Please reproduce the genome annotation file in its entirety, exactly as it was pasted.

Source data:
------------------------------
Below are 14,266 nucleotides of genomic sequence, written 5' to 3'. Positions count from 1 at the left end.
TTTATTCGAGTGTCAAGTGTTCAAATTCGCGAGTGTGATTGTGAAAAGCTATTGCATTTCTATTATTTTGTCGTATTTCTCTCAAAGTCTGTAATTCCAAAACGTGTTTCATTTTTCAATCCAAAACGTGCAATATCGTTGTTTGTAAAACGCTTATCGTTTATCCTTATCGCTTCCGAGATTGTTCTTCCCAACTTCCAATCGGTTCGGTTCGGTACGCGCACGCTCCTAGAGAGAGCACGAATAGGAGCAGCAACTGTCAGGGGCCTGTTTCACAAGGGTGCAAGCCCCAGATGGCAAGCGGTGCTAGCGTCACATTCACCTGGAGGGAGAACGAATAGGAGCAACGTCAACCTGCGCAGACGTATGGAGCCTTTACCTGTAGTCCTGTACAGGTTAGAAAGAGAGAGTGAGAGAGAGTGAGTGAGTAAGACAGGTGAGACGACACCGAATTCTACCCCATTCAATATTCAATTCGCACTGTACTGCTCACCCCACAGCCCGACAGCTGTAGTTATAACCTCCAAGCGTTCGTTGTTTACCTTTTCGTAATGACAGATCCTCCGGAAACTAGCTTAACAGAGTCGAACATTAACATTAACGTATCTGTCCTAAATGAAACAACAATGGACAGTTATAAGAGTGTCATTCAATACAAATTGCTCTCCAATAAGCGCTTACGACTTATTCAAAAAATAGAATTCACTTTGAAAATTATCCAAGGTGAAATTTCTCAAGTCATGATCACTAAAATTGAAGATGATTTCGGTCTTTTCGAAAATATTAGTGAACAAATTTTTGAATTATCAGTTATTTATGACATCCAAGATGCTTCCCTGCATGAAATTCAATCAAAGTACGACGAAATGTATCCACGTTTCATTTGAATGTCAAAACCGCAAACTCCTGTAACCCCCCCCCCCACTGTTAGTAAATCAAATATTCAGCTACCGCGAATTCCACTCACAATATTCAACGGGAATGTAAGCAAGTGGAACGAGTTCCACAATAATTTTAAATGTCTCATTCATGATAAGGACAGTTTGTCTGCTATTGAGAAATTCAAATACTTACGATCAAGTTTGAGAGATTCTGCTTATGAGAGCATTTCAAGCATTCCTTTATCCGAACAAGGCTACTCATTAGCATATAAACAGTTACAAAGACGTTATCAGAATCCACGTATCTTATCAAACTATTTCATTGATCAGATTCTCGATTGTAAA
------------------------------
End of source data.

Below are 14,266 nucleotides of genomic sequence, written 5' to 3'. Positions count from 1 at the left end.
TTTATTCGAGTGTCAAGTGTTCAAATTCGCGAGTGTGATTGTGAAAAGCTATTGCATTTCTATTATTTTGTCGTATTTCTCTCAAAGTCTGTAATTCCAAAACGTGTTTCATTTTTCAATCCAAAACGTGCAATATCGTTGTTTGTAAAACGCTTATCGTTTATCCTTATCGCTTCCGAGATTGTTCTTCCCAACTTCCAATCGGTTCGGTTCGGTACGCGCACGCTCCTAGAGAGAGCACGAATAGGAGCAGCAACTGTCAGGGGCCTGTTTCACAAGGGTGCAAGCCCCAGATGGCAAGCGGTGCTAGCGTCACATTCACCTGGAGGGAGAACGAATAGGAGCAACGTCAACCTGCGCAGACGTATGGAGCCTTTACCTGTAGTCCTGTACAGGTTAGAAAGAGAGAGTGAGAGAGAGTGAGTGAGTAAGACAGGTGAGACGACACCGAATTCTACCCCATTCAATATTCAATTCGCACTGTACTGCTCACCCCACAGCCCGACAGCTGTAGTTATAACCTCCAAGCGTTCGTTGTTTACCTTTTCGTAATGACAGATCCTCCGGAAACTAGCTTAACAGAGTCGAACATTAACATTAACGTATCTGTCCTAAATGAAACAACAATGGACAGTTATAAGAGTGTCATTCAATACAAATTGCTCTCCAATAAGCGCTTACGACTTATTCAAAAAATAGAATTCACTTTGAAAATTATCCAAGGTGAAATTTCTCAAGTCATGATCACTAAAATTGAAGATGATTTCGGTCTTTTCGAAAATATTAGTGAACAAATTTTTGAATTATCAGTTATTTATGACATCCAAGATGCTTCCCTGCATGAAATTCAATCAAAGTACGACGAAATGTATCCACGTTTCATTTGAATGTCAAAACCGCAAACTCCTGTAACCCCCCCCCCCACTGTTAGTAAATCAAATATTCAGCTACCGCGAATTCCACTCACAATATTCAACGGGAATGTAAGCAAGTGGAACGAGTTCCACAATAATTTTAAATGTCTCATTCATGATAAGGACAGTTTGTCTGCTATTGAGAAATTCAAATACTTACGATCAAGTTTGAGAGATTCTGCTTATGAGAGCATTTCAAGCATTCCTTTATCCGAACAAGGCTACTCATTAGCATATAAACAGTTACAAAGACGTTATCAGAATCCACGTATCTTATCAAACTATTTCATTGATCAGATTCTCGATTGTAAA